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The bomb cyclone is making its way up the East Coast, and the photos making rounds on social media feeds are simultaneously terrifying and awe-inspiring.
Earther reports that pressure in the winter storm dropped 54 millibars in 24 hours. In non-science speak, that’s a lot of pressure—more than twice the amount needed to classify the cyclone as a “bomb.”
In practice, that makes for a storm with just as much impact as experts predicted. Cities as far north as Cape Cod are experiencing hurricane force winds, and lights are flickering in Massachusetts. There’s snow from Florida to Maine. Oh—and iguanacicles.
— Kimberly Miller (@KMillerWeather) January 4, 2018
But the mesmerizing thing about the storm isn’t the piles of snow—it’s the way the bomb cyclone dances when you view it from space. Meteorologists, in particular, are swooning over images of the storm from the GOES-16 satellite.
— Eric Fisher (@ericfisher) January 4, 2018
Here’s a closer look.
— Becky DePodwin (@wx_becks) January 4, 2018
— NASA SPoRT (@NASA_SPoRT) January 4, 2018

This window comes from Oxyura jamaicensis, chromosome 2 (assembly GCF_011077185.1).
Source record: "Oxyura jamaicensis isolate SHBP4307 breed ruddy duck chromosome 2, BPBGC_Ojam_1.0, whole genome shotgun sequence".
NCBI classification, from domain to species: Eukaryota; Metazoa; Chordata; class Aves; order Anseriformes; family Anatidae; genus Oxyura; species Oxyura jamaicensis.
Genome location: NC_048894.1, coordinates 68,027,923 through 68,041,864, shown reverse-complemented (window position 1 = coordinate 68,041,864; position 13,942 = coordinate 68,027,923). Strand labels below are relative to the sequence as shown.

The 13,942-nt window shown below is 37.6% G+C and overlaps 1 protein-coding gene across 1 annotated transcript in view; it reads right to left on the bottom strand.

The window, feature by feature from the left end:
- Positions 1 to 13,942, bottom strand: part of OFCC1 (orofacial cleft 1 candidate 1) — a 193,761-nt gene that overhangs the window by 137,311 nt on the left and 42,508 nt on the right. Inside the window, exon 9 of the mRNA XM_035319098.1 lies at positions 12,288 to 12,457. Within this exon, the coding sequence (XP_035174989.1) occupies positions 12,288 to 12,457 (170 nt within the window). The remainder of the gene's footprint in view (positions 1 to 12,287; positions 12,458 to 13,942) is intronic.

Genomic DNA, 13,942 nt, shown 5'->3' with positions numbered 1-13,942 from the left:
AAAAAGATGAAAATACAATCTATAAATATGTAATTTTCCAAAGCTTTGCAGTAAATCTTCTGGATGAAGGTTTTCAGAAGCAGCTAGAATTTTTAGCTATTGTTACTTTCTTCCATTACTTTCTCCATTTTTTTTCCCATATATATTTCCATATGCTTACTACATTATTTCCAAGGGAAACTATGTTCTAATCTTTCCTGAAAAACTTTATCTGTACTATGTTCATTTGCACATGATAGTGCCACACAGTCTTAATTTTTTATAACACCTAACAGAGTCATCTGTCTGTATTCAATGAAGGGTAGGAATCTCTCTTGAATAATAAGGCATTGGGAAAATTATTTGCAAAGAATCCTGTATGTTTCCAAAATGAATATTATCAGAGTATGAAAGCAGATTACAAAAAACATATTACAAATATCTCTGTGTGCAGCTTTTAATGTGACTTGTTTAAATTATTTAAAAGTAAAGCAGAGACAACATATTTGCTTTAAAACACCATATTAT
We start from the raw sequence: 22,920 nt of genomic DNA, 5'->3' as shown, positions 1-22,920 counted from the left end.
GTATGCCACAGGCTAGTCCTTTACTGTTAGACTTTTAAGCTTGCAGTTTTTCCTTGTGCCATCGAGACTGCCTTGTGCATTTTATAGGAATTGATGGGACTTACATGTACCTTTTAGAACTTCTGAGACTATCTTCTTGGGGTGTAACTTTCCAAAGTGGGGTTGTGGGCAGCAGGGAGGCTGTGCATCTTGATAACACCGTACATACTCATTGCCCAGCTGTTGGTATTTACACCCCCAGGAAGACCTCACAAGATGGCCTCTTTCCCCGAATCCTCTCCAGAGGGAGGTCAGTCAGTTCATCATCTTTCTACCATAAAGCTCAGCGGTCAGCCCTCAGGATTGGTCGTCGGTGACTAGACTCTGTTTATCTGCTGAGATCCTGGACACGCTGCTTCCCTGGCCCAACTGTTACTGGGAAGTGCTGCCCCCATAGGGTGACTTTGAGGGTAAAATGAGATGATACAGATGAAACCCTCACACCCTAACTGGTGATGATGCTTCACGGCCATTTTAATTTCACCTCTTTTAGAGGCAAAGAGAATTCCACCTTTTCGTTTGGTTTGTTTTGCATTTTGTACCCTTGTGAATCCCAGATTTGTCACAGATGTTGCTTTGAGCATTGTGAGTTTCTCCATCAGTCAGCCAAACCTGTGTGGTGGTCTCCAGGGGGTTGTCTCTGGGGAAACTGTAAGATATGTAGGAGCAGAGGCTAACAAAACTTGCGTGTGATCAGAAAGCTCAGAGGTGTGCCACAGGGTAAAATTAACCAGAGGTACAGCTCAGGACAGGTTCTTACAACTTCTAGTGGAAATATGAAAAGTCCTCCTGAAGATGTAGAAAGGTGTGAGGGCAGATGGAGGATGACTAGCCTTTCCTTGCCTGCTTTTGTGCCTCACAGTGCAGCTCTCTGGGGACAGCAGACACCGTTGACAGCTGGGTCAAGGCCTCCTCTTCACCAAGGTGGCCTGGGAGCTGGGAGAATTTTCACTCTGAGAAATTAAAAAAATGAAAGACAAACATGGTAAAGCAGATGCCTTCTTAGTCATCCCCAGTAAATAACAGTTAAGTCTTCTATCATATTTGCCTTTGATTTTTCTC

Across the target areas, people are hunkering down and bracing for whatever the storm may bring. But for weather fanatics, the bomb cyclone is a thing of wonder.
These types of storms are the ones that inspired many weather weenies (me included) to become full fledged meteorologists. We continue to watch in awe. pic.twitter.com/6pRtbSAjB9
— Dakota Smith (@weatherdak) January 4, 2018
Beautiful zoomed-out annotated satellite image of the rapidly-strengthening Nor'Easter this morning (non-annotated image included for reference). So much to see! pic.twitter.com/OS4hLO9wOd
— Jeff Frame (@VORTEXJeff) January 4, 2018
As Earther explains, the intense power of the storm comes from a huge temperature difference between warm ocean currents and the extremely cold air in the U.S. One meteorologist compared it to a fish tank divided in half with cold water on top and warm water on the bottom. If the divider was suddenly removed, the cold water would sink, and the warm water would rise.
“From a physics perspective, potential energy in the mass of the water was converted to kinetic energy (the movement of the water) to create a circulation,” Andrea Lange told Earther.
Let’s just hope the East Coast is ready.
Kris Seavers is the Evening Editor for the Daily Dot, where she covers breaking news, politics, and LGBTQ issues. Her work has appeared in Central Texas publications, including Austin Monthly and San Antonio Magazine, and on NPR.